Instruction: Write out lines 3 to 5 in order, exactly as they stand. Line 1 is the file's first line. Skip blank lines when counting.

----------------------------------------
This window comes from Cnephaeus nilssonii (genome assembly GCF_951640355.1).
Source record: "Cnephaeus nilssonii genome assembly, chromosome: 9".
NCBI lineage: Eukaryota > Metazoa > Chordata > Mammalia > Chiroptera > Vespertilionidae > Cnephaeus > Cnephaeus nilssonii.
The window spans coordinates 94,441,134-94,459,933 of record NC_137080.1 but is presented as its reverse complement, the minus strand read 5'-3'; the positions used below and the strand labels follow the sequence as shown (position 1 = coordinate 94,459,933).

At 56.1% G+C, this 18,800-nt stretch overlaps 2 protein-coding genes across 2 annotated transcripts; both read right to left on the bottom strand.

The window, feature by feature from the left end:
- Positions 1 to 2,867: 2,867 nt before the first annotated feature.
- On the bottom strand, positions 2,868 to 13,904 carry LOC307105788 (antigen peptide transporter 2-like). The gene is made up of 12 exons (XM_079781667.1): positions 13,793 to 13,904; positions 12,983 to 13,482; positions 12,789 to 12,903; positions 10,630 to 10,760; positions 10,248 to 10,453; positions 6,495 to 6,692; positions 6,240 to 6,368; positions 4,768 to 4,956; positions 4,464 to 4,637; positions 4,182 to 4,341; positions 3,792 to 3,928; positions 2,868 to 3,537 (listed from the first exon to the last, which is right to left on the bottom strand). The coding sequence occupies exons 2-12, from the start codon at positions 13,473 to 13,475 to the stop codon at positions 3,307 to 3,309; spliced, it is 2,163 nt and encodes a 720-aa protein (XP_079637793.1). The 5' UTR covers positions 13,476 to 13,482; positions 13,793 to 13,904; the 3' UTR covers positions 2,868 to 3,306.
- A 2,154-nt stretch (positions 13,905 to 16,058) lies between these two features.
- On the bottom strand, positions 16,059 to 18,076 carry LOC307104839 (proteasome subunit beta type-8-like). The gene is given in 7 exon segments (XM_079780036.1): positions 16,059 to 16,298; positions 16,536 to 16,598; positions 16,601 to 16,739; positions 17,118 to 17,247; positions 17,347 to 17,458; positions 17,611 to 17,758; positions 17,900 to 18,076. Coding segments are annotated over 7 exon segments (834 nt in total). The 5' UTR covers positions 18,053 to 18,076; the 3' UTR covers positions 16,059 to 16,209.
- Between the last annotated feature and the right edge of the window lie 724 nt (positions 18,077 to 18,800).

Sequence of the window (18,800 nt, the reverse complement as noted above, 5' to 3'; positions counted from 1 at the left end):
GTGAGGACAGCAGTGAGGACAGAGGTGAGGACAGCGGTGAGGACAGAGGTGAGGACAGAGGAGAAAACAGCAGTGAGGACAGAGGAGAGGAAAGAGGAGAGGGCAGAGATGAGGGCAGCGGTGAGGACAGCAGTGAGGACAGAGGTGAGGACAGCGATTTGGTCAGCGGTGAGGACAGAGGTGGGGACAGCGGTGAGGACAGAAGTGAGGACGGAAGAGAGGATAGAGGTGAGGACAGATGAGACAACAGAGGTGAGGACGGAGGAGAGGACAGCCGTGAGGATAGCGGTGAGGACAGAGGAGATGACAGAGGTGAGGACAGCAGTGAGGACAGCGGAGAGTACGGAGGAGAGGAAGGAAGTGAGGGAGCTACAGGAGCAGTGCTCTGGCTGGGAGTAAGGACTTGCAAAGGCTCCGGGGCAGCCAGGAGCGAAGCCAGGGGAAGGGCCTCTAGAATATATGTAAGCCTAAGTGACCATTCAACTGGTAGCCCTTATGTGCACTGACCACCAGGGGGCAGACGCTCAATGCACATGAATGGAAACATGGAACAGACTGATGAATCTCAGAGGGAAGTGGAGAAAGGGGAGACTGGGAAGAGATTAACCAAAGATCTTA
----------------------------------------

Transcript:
NCBI lineage: Eukaryota > Metazoa > Chordata > Mammalia > Chiroptera > Vespertilionidae > Cnephaeus > Cnephaeus nilssonii.
The window spans coordinates 94,441,134-94,459,933 of record NC_137080.1 but is presented as its reverse complement, the minus strand read 5'-3'; the positions used below and the strand labels follow the sequence as shown (position 1 = coordinate 94,459,933).

At 56.1% G+C, this 18,800-nt stretch overlaps 2 protein-coding genes across 2 annotated transcripts; both read right to left on the bottom strand.